A Performance Troubleshooting Methodology for SQL Server

When healing a sick SQL Server, you must forget the idea that there could ever be a simple correspondence between symptom and disease: The art of troubleshooting is much more the art of discovering, and assembling, the various pieces of the puzzle so that you have a complete understanding of what is going on inside of a server

Knowing where to start is the toughest part of solving a problem. As a Senior Database Administrator, I prided myself on being able to pinpoint the root cause of problems in my servers, and quickly restore services to normal working order. The ability to do this is partly down to a sound knowledge of your SQL Server environment, partly to having the right tools and scripts, and partly to what you learn to look out for, based on hard-earned lessons of the past.

Nailing down a specific methodology for troubleshooting problems with SQL Server is hard because, of course, the exact route taken to solve the problem will depend on the specific nature of the problem and the environment. One of the keys to accurate troubleshooting is not only collecting and examining all of the relevant pieces of information, but also working out what they are telling you, collectively. There is a famous old proverb, recorded in John Heywood’s Dialogue Containing the Number in Effect of All the Proverbs in the English Tongue, which sums this up very well:

I see, yet I cannot see the wood for the trees.

If you collect and examine individually five separate pieces of performance data, it’s possible that each could send you down a separate path. Viewed as a group, they will likely lead you down the sixth, and correct, path to resolving the issue. If there is one take-away from this article, it should be that focusing on a single piece of information alone can often lead to an incorrect diagnosis of a problem.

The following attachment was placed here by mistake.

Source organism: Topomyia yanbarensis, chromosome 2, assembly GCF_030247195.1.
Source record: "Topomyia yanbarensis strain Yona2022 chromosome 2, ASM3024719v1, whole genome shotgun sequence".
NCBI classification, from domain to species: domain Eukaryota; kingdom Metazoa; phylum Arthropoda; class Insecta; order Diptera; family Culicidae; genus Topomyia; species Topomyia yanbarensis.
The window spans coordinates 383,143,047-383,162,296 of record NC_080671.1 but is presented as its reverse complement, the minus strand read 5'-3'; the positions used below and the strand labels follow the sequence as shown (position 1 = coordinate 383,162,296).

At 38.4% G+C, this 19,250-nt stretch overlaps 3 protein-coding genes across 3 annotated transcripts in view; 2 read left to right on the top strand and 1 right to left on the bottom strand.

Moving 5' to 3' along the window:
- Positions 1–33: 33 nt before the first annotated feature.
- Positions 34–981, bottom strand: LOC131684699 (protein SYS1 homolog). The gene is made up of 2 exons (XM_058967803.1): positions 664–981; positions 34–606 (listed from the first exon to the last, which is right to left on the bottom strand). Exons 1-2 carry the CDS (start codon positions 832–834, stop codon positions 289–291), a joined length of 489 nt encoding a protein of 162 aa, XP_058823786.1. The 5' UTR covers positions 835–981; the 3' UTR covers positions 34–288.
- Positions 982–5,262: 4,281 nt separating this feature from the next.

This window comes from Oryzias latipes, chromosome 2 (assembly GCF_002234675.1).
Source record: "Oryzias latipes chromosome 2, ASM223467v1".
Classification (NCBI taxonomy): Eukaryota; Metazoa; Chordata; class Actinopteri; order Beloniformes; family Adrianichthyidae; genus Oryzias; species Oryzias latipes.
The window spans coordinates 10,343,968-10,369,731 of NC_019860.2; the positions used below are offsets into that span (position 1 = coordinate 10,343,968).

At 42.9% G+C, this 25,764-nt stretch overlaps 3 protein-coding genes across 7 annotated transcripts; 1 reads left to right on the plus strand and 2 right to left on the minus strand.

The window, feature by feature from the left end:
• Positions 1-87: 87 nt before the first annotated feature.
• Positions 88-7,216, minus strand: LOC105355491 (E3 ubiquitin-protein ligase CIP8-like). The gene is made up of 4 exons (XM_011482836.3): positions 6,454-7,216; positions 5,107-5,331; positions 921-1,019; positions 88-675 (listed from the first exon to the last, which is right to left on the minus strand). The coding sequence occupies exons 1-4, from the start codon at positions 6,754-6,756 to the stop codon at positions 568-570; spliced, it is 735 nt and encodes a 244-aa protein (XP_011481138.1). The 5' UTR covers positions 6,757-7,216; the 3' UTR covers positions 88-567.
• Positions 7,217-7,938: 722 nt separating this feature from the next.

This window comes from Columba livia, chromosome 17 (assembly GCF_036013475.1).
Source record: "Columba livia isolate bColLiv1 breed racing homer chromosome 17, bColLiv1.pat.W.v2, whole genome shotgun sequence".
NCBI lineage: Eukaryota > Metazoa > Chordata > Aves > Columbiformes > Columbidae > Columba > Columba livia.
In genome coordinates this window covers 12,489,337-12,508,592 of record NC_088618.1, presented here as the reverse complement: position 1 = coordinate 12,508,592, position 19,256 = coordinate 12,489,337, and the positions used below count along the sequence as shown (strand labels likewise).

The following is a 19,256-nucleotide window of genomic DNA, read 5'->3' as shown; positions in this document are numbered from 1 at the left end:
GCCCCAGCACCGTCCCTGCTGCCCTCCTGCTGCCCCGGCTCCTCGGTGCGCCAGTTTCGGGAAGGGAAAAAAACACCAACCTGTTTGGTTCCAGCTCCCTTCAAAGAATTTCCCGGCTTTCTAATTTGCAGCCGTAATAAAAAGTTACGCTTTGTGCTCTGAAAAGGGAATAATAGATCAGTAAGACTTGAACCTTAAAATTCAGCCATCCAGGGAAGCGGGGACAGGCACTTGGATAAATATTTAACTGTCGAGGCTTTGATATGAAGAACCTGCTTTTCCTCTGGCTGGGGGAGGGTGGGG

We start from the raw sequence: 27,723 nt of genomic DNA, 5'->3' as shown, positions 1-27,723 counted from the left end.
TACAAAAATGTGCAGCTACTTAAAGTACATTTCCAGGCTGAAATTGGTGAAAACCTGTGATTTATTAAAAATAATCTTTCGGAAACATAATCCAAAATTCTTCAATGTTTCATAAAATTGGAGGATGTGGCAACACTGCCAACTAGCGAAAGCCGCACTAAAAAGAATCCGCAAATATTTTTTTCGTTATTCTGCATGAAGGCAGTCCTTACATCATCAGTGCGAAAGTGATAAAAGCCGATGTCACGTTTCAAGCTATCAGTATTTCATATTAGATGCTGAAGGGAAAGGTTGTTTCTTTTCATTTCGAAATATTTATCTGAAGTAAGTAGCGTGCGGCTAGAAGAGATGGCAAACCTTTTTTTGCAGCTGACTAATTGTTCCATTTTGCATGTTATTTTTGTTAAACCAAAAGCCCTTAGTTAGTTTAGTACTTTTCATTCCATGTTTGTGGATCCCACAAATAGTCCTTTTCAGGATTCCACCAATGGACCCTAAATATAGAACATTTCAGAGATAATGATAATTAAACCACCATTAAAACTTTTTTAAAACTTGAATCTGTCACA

What I attempt to offer in this article is not a set of stone tablets, prescribing the exact steps to take to resolve all SQL Server problems, but rather a basic approach and set of tools that have served me well time and again in the six years I’ve spent working with SQL Server, troubleshooting performance problems. It covers a high-level description of my basic approach, followed by more detailed sections on each of my areas of focus, including wait statistics, virtual file statistics, SQL Server-related performance counters, and plan cache analysis.

Defining a Troubleshooting Methodology

Defining a troubleshooting methodology is hard, because the actual methodology that I apply depends entirely on the specific problem that I am trying to troubleshoot for a specific environment. However, my basic approach, and the tools I use, remain constant, regardless of whether the problem is users complaining of slow performance, or if I am just performing a standard server health check.